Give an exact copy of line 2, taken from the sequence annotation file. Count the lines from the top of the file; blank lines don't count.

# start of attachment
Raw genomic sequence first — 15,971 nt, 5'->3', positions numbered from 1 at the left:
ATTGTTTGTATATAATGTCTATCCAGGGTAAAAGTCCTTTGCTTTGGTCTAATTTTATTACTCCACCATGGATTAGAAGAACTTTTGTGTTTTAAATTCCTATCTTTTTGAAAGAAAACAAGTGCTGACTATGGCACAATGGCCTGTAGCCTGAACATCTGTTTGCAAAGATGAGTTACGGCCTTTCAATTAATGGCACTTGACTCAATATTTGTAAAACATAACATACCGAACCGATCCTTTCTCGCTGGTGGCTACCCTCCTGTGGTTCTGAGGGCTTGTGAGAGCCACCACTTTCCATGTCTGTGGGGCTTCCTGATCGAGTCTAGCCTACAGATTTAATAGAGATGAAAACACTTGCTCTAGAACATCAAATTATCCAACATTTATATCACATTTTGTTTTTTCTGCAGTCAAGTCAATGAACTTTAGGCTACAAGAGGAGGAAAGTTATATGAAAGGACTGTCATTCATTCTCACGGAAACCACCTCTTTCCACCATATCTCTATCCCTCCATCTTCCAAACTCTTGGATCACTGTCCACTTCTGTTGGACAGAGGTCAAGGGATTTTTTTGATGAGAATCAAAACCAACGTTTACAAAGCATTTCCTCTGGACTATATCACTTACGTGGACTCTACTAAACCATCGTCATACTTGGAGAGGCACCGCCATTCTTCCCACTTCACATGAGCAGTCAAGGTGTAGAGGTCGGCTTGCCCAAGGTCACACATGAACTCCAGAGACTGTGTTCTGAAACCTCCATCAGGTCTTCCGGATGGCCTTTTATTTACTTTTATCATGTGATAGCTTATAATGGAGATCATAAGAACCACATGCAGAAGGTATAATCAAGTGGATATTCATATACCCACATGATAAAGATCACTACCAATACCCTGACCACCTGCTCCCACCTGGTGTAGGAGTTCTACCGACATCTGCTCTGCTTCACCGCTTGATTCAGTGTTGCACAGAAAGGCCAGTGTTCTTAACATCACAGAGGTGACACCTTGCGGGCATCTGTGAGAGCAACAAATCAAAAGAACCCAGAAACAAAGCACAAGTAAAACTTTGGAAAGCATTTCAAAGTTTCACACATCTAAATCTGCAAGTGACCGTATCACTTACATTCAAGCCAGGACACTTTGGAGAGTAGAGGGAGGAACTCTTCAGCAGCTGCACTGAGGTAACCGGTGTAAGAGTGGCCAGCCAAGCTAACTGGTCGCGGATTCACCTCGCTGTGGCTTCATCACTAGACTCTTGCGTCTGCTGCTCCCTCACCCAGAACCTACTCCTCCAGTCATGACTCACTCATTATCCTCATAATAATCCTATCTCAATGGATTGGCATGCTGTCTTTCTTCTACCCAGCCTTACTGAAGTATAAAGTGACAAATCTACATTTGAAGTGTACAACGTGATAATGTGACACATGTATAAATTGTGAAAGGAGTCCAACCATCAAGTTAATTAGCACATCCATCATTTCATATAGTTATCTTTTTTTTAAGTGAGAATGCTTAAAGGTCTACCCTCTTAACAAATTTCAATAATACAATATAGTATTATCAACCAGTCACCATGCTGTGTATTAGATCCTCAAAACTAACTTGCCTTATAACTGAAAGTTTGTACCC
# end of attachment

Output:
ATTGTTTGTATATAATGTCTATCCAGGGTAAAAGTCCTTTGCTTTGGTCTAATTTTATTACTCCACCATGGATTAGAAGAACTTTTGTGTTTTAAATTCCTATCTTTTTGAAAGAAAACAAGTGCTGACTATGGCACAATGGCCTGTAGCCTGAACATCTGTTTGCAAAGATGAGTTACGGCCTTTCAATTAATGGCACTTGACTCAATATTTGTAAAACATAACATACCGAACCGATCCTTTCTCGCTGGTGGCTACCCTCCTGTGGTTCTGAGGGCTTGTGAGAGCCACCACTTTCCATGTCTGTGGGGCTTCCTGATCGAGTCTAGCCTACAGATTTAATAGAGATGAAAACACTTGCTCTAGAACATCAAATTATCCAACATTTATATCACATTTTGTTTTTTCTGCAGTCAAGTCAATGAACTTTAGGCTACAAGAGGAGGAAAGTTATATGAAAGGACTGTCATTCATTCTCACGGAAACCACCTCTTTCCACCATATCTCTATCCCTCCATCTTCCAAACTCTTGGATCACTGTCCACTTCTGTTGGACAGAGGTCAAGGGATTTTTTTGATGAGAATCAAAACCAACGTTTACAAAGCATTTCCTCTGGACTATATCACTTACGTGGACTCTACTAAACCATCGTCATACTTGGAGAGGCACCGCCATTCTTCCCACTTCACATGAGCAGTCAAGGTGTAGAGGTCGGCTTGCCCAAGGTCACACATGAACTCCAGAGACTGTGTTCTGAAACCTCCATCAGGTCTTCCGGATGGCCTTTTATTTACTTTTATCATGTGATAGCTTATAATGGAGATCATAAGAACCACATGCAGAAGGTATAATCAAGTGGATATTCATATACCCACATGATAAAGATCACTACCAATACCCTGACCACCTGCTCCCACCTGGTGTAGGAGTTCTACCGACATCTGCTCTGCTTCACCGCTTGATTCAGTGTTGCACAGAAAGGCCAGTGTTCTTAACATCACAGAGGTGACACCTTGCGGGCATCTGTGAGAGCAACAAATCAAAAGAACCCAGAAACAAAGCACAAGTAAAACTTTGGAAAGCATTTCAAAGTTTCACACATCTAAATCTGCAAGTGACCGTATCACTTACATTCAAGCCAGGACACTTTGGAGAGTAGAGGGAGGAACTCTTCAGCAGCTGCACTGAGGTAACCGGTGTAAGAGTGGCCAGCCAAGCTAACTGGTCGCGGATTCACCTCGCTGTGGCTTCATCACTAGACTCTTGCGTCTGCTGCTCCCTCACCCAGAACCTACTCCTCCAGTCATGACTCACTCATTATCCTCATAATAATCCTATCTCAATGGATTGGCATGCTGTCTTTCTTCTACCCAGCCTTACTGAAGTATAAAGTGACAAATCTACATTTGAAGTGTACAACGTGATAATGTGACACATGTATAAATTGTGAAAGGAGTCCAACCATCAAGTTAATTAGCACATCCATCATTTCATATAGTTATCTTTTTTTTAAGTGAGAATGCTTAAAGGTCTACCCTCTTAACAAATTTCAATAATACAATATAGTATTATCAACCAGTCACCATGCTGTGTATTAGATCCTCAAAACTAACTTGCCTTATAACTGAAAGTTTGTACCC